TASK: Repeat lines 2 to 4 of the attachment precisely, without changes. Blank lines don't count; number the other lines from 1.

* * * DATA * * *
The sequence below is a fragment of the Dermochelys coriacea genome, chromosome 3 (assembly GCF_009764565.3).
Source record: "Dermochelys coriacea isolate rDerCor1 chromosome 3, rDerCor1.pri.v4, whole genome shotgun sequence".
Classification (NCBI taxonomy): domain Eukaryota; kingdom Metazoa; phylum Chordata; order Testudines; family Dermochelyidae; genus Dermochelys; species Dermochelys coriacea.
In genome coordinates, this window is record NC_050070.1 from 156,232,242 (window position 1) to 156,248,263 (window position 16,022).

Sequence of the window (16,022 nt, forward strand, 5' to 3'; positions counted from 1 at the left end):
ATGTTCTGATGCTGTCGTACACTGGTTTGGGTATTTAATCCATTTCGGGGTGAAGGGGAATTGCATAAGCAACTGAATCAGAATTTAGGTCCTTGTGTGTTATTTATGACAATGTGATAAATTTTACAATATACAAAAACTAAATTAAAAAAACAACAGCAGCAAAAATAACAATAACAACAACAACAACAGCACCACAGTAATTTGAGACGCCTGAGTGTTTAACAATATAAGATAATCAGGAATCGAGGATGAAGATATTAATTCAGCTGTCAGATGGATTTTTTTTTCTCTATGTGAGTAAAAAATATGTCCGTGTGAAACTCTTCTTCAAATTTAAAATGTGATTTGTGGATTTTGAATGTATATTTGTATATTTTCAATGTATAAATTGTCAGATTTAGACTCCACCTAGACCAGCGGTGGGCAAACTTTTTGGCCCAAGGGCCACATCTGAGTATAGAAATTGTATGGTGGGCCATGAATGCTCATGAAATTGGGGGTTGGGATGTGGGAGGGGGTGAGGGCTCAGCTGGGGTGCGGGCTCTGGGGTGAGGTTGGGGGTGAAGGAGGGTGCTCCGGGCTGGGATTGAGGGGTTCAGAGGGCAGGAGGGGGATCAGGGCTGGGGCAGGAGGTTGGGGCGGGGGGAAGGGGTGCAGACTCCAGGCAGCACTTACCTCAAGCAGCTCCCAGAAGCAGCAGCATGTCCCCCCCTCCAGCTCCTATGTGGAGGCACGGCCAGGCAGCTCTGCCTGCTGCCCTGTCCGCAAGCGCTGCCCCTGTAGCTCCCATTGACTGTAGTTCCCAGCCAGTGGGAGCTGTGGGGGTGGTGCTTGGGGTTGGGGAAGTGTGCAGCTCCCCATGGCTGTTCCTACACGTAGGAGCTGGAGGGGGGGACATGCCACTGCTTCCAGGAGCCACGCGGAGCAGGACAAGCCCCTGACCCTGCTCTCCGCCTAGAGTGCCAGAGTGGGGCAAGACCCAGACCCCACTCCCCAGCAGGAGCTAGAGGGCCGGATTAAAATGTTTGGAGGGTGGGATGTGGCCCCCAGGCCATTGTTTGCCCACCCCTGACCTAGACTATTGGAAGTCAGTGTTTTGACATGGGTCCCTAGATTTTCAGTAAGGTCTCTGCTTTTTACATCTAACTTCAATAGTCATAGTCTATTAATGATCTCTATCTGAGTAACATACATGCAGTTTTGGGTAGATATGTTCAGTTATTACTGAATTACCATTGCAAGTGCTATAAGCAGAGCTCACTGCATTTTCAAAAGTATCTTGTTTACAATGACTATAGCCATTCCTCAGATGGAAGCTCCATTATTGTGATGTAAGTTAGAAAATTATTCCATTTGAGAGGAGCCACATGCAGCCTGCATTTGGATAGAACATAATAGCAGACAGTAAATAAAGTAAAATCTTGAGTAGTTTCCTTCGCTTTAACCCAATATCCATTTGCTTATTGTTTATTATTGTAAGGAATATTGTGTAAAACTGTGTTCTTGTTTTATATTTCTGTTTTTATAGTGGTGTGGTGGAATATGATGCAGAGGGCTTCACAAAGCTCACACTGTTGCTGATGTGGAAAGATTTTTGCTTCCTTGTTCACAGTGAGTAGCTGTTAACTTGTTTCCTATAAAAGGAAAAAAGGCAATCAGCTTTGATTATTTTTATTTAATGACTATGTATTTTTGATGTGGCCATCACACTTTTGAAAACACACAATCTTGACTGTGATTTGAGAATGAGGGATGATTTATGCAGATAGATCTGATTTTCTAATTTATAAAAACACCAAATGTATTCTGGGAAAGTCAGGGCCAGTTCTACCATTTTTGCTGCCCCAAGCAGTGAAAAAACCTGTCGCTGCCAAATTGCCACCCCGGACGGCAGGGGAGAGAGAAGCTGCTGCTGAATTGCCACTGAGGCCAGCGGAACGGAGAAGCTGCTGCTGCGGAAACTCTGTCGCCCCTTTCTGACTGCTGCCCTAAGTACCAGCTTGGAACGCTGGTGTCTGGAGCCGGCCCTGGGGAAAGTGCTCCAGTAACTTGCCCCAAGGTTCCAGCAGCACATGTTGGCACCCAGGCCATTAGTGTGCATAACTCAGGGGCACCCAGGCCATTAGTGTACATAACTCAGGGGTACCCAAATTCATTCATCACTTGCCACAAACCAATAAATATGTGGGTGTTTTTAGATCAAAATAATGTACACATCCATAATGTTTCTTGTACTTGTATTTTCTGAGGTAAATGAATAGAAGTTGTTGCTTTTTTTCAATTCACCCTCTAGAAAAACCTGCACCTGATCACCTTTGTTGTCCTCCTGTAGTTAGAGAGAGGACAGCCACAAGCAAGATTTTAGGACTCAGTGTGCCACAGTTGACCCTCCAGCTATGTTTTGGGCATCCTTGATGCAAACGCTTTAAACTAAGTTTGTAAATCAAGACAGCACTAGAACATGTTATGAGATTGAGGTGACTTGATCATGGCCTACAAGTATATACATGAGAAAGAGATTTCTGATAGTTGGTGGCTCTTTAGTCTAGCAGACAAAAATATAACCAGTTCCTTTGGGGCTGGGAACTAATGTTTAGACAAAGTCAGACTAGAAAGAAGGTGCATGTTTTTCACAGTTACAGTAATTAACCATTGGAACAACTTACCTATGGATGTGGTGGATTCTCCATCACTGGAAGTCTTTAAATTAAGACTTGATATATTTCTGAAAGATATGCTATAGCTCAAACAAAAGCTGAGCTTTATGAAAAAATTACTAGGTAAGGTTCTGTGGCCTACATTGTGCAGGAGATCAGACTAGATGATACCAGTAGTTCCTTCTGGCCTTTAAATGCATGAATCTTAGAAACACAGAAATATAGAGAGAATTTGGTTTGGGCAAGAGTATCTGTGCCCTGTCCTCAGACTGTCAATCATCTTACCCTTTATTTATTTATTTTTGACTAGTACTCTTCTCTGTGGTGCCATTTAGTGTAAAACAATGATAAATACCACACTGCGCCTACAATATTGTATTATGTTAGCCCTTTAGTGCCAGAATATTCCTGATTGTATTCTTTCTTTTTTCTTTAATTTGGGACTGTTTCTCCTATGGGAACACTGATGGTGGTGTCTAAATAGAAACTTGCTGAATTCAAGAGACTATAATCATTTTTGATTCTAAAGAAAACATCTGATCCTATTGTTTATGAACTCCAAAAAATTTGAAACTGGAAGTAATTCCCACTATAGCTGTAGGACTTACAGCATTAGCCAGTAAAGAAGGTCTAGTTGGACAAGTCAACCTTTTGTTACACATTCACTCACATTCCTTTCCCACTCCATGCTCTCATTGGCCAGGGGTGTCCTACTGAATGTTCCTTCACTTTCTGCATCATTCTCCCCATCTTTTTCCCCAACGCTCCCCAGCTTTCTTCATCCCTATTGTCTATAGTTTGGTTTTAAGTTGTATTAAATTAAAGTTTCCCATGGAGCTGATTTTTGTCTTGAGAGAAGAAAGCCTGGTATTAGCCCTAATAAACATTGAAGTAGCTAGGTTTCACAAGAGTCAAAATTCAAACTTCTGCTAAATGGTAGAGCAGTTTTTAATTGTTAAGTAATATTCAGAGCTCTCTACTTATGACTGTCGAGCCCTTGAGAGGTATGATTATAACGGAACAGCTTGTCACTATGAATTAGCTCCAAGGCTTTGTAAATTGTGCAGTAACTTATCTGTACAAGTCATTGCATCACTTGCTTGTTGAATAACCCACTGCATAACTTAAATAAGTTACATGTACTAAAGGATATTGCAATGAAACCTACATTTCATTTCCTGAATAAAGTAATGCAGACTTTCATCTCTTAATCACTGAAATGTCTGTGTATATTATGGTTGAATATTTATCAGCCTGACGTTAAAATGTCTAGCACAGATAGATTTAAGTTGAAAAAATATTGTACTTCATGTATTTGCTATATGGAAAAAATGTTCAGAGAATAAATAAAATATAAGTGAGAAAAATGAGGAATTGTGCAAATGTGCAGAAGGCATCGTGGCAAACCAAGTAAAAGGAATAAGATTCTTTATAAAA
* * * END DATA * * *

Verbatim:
Source record: "Dermochelys coriacea isolate rDerCor1 chromosome 3, rDerCor1.pri.v4, whole genome shotgun sequence".
Classification (NCBI taxonomy): domain Eukaryota; kingdom Metazoa; phylum Chordata; order Testudines; family Dermochelyidae; genus Dermochelys; species Dermochelys coriacea.
In genome coordinates, this window is record NC_050070.1 from 156,232,242 (window position 1) to 156,248,263 (window position 16,022).